African youth reconsidering having children due to climate crisis

Almost of half of young people in Africa are reassessing their desire to have children as the effects of the climate crisis ravage the continent.

Results of a new poll from UNICEF, made up of 243,512 respondents, has shown that two in five young people around the globe are reconsidering whether it’s the right decision to have children.

This was clear in the Middle East and North Africa where 44% of participants said they were doing so, closely followed by Sub-Saharan Africa at 43%.

Here, respondents said they has already experienced a range of climate shocks which had impacted their access to food and water and their family’s income.

group of people walking at the road carrying containers

‘The impacts of climate change are with us now, but they are far more than floods, droughts and heatwaves. They extend to our very sense of hope,’ said Paloma Escudero, head of UNICEF’s COP27 delegation. ‘Especially in Africa, young people are seeing the impact these shocks are having on themselves and those they love and it is changing their plans for the future. But it doesn’t have to. At COP27, world leaders must listen to this anxiety from young people and take immediate action to protect them.’

Drought has imperilled the Horn of Africa, leaving hundreds of thousands of people without water and food, while analysis by Carbon Brief has shown 4,000 people have died due to extreme weather events in Africa since the start of 2022.

However, even elsewhere young people are re-evaluating their wish to start a family, as a Lancet study showed last year. 39% of 10,000 global respondents said they were hesitant to have children, a similar rate to UNICEF’s U-Report poll.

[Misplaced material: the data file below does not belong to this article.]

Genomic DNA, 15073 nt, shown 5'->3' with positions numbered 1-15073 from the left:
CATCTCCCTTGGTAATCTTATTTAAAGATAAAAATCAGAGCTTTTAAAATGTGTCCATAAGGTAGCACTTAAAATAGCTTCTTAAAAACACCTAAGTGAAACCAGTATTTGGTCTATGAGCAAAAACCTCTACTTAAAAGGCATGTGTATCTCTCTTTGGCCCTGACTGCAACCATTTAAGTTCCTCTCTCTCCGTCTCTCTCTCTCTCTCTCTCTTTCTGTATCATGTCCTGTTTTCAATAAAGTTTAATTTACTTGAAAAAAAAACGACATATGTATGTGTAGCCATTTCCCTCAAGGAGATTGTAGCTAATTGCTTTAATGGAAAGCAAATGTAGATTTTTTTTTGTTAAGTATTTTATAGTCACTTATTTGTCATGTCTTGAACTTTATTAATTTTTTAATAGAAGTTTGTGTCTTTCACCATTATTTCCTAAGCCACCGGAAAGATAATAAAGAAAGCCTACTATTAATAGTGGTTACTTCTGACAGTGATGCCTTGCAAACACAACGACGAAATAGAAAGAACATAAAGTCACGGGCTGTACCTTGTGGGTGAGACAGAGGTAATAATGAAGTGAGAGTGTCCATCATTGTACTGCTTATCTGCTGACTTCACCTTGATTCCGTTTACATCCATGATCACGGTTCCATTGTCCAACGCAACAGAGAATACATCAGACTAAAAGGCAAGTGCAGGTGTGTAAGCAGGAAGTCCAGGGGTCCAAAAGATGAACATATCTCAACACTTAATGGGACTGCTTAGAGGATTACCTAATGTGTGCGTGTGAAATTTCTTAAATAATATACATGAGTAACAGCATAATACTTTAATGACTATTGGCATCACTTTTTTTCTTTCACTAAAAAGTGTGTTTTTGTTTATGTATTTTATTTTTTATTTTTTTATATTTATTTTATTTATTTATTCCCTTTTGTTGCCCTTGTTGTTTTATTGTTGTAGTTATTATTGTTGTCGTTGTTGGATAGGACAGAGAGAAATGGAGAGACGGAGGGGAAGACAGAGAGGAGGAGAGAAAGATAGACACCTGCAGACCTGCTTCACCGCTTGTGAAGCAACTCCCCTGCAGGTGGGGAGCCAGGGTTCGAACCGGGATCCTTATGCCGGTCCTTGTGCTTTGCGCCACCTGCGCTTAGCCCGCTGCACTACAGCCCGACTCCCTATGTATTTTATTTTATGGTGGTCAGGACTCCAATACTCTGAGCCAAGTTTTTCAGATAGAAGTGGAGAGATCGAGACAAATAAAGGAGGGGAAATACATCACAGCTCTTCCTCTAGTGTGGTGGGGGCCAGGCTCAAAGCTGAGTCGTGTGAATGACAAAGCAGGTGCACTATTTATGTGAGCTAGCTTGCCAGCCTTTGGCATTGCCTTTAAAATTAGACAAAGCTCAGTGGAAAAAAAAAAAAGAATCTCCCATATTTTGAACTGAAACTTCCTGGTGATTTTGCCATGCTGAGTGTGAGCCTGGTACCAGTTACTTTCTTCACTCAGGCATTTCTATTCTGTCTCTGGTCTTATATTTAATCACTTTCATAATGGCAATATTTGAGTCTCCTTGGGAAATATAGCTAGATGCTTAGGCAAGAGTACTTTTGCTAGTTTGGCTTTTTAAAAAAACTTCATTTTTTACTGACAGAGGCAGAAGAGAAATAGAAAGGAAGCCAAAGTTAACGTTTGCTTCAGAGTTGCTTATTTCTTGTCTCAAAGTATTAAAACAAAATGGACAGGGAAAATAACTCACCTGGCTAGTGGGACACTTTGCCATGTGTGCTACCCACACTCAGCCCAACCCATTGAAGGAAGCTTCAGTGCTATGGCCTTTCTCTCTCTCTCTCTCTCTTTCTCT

The U-Report also showed that over half had experienced drought or extreme heat, while one in 10 had experienced wildfires.

Two in five also reported having less to eat or drink due to the climate crisis, with 52% in Sub-Saharan Africa facing this, while three in five said they had considered moving to a different city or country to escape the effects of the emergency.

UNICEF is urging nations to plan how they will deliver funds to support climate adaptation and provide compensation for loss and damage.

‘There is a lot of talk about policy decisions, but that is not what is at stake here at COP27,’ said Escudero. ‘This survey makes it clear young people’s futures are up in the air – whether they have children, whether they leave their countries, how well they survive the dangers they face. For their sake, success at COP27 must be measured by the delivery of long-promised financing to help communities adapt and the development of solutions to respond to loss and damage.’

Photo by Jeff Ackley


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